by Ron Brooks
Learning these few tips about shrimpers and trawlers can put you onto some really big fish.
From Texas all the way around and up the east coast, shrimp boats ply near shore waters in search of pink gold. More often than not, their work "day" is actually at night, and while the crew sleeps during the day, savvy anglers can catch fish right under the shrimp boat's nose!
Shrimpers deal with by-catch every day. Dragging the ocean bottom for shrimp necessarily traps numerous smaller fish and crabs in the nets, fish like small croaker, spots, drum, white trout, and whiting. Part of the crew-work on a shrimper is to separate the by-catch from the shrimp. It's this by-catch that is important to the daytime anglers.
After dragging nets all night, shrimpers will anchor up, often in a group, and go through their morning routine, cleaning equipment and washing by-catch over the stern. A good shrimper captain will do one of a couple of things. First, he is more than happy to offer a courteous angler a bucket or two of by-catch, and second, he is perfectly happy allowing boats that mind their manners to anchor up and fish in the wake of their anchorage. Of course a nice thank-you gesture from the angler in the form of cash or liquid refreshment goes a long way.
A good rule of thumb to follow is, only approach an anchored working boat if you see activity on the deck. If there is no activity, the captain and crew are more than likely sleeping. The best advice is - let them sleep!
As these shrimp boats purge their catch holds, and sweep by-catch overboard, a line of chum forms in their wake that provides a feeding source for a variety of fish. Setting up behind a shrimper, in the chum line puts anglers right in the middle of what can become a feeding frenzy -- a sort of shopping mall food court for fish.
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The chum draws both bottom feeders and pelagic feeders, so be prepared for anything. Using the dead fish as bait, cut in half, on bottom rigs can produce red drum, cobia, sharks, and even large flounder. Drifting whole dead fish back in the chum line on top of the water will produce a variety of top feeders, including tarpon, bluefish, Spanish, and even king mackerel. Many anglers use a hypodermic to put air in the bait and keep it on the surface for these top-feeding fish.
It is not uncommon to find a school of tarpon rolling and leisurely feeding on the by-catch coming their way. All these feeding fish, including tarpon will be moving up current, seeking the source of the chum. Anglers have only to sit and wait.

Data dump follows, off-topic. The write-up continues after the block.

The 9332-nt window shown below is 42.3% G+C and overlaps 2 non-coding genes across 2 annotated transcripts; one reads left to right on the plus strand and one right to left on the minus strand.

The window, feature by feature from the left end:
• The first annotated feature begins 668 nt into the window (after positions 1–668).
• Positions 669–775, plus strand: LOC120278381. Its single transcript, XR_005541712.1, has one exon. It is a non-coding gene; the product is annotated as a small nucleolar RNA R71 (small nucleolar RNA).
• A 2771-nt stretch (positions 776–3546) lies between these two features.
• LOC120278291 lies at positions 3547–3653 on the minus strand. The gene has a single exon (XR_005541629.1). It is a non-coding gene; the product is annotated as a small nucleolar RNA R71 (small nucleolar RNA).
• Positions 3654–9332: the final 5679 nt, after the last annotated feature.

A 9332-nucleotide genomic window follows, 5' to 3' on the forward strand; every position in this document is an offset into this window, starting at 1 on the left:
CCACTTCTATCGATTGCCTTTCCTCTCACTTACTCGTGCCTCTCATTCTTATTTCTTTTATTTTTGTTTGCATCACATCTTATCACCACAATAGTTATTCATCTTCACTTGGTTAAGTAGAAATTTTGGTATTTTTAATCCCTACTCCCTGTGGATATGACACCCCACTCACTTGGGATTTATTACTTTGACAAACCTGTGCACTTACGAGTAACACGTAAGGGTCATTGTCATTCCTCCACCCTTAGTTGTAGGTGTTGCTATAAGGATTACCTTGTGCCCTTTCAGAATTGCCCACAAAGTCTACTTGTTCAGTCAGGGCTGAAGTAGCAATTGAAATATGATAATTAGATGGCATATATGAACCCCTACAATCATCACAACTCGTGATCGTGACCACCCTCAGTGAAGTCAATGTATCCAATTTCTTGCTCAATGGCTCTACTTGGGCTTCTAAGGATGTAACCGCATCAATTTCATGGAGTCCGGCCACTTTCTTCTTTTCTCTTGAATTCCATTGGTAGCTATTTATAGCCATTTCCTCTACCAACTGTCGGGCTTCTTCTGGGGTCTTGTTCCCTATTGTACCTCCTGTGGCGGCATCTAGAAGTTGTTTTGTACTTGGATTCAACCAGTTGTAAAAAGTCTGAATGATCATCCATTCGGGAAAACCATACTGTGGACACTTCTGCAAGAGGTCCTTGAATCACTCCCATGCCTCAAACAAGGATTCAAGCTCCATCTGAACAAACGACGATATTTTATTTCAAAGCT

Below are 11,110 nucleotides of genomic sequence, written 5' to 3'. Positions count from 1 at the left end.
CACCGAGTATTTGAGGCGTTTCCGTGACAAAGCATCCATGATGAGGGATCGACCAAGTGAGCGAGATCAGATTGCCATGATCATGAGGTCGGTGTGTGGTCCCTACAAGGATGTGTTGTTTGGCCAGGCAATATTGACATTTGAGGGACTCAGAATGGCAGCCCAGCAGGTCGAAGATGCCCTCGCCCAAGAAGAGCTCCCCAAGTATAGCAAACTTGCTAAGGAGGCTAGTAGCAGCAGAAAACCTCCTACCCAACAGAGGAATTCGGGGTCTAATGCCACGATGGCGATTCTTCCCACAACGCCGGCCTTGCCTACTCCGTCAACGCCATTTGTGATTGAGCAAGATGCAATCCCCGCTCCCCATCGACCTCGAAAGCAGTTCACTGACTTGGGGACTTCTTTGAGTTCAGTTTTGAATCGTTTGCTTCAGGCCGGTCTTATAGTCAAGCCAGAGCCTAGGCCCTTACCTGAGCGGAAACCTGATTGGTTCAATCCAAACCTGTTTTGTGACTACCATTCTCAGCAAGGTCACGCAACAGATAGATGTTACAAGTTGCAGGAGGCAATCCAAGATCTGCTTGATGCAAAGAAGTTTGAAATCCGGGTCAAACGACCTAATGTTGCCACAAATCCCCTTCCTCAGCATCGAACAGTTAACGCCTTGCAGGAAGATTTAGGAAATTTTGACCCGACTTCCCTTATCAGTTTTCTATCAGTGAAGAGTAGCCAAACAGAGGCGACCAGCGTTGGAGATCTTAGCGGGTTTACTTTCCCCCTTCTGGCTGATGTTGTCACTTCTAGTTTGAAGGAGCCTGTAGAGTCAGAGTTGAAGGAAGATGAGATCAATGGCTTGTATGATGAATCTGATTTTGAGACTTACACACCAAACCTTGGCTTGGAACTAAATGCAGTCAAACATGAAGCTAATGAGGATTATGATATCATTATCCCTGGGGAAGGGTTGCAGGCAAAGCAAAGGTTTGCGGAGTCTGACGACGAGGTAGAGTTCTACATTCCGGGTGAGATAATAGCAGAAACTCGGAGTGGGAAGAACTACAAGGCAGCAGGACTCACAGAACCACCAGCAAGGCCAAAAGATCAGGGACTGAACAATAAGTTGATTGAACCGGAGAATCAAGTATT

Some shrimpers fish the daylight hours. They, along with the large fish trawlers offer another opportunity for near-shore anglers, only this time the anglers will be on the move.
These boats drag their nets along and just off the bottom, stirring up sea life. Feeding fish will follow behind the nets, eating any and everything that comes their way.
Fly-fishing anglers can have success with a weighted clouser or deceiver fly.
Fishing behind a working commercial boat requires patience and knowledge. This is where courtesy becomes a real necessity. Commercial captains can be quite vocal when an angler ventures too close.
Nets that are under water extend quite a distance behind the boat. Pay attention to the ride of the net lines and the depth of the water to determine how far back the nets may extend. Then, make sure you stay well behind the nets. One thing that makes a working boat captain really ill is for recreational anglers to hook into his nets.
Anglers fishing behind working boats generally use artificial lures like jigs or spoons, working the area behind the nets. Schooling fish like mackerel and bluefish can be caught in the usually muddy wake. King mackerel, bonito, and false albacore also follow the nets, and are willing to strike almost any lure presented to them.
In recent years, fly fishing anglers have gotten into the mix following the nets and looking for false albacore. Using sinking fly line, anglers run up behind a working boat and "dump" all their line, allowing it to sink straight down. As their boat sits at idle, the angler strips a weighted clouser or deceiver fly straight back to the boat.
Strikes are fast and furious, and fly tackle lighter than about nine-weight will take a real beating. Eleven-weight tackle often takes thirty minutes or more to wrestle a fighting albacore to the boat.
Not a fly fisherman? No worries mate -- spinning tackle can do the same thing as a fly outfit on albacore simply by using small spoons. Make sure the reel holds several hundred yards of line, because a fifteen-pound albacore or bonito will run all of it out in short order.
If bluefish, Spanish, or king mackerel show up in the chum, anglers will need to use about six inches of wire leader to prevent cut-offs. Start with a normal monofilament leader or tippet. If you get cut off once or twice, it means a toothy species is down there, and you can react accordingly.
Fishing these chum slicks in the wake of working boats, while somewhat specialized, can be done year 'round when the weather permits. Remember your manners and stay out of the way of the working boat. They are out there trying to make a living while you enjoy your day fishing.
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